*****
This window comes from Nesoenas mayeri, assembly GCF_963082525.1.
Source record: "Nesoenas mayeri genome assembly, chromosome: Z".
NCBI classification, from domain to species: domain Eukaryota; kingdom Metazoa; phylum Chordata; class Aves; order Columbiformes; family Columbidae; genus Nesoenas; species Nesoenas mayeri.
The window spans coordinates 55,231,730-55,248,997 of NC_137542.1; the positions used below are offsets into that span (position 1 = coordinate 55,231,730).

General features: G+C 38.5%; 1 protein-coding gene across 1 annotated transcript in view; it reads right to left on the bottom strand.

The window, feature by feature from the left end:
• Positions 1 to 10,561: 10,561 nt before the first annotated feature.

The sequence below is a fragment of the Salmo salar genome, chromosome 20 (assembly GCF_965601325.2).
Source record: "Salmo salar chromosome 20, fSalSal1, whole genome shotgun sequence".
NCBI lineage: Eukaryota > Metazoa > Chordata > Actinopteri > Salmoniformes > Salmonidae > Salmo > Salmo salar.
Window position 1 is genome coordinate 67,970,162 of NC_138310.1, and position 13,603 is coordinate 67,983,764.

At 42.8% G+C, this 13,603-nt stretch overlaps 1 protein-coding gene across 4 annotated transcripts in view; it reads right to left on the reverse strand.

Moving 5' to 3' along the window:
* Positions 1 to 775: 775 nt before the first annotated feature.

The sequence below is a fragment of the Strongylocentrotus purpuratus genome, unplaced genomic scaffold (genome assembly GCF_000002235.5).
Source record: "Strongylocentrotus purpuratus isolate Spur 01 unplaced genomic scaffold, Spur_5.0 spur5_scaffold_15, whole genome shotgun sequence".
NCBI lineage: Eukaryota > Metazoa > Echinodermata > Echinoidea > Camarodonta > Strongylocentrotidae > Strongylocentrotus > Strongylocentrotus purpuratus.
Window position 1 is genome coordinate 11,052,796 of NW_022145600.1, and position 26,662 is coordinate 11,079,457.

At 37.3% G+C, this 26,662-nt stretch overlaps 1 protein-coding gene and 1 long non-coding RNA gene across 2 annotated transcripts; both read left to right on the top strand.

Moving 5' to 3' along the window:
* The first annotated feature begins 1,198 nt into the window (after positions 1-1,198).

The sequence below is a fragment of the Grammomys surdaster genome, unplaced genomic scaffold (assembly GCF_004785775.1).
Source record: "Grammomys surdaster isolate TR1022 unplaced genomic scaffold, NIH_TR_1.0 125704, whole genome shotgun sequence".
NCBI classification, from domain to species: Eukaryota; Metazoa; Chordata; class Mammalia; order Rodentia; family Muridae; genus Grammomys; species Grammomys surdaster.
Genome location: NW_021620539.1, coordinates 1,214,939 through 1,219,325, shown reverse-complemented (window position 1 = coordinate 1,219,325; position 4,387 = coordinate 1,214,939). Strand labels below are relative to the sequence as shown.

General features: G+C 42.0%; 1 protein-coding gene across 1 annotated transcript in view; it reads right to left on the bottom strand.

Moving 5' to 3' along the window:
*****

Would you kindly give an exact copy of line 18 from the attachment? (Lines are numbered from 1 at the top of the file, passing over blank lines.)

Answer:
Window position 1 is genome coordinate 11,052,796 of NW_022145600.1, and position 26,662 is coordinate 11,079,457.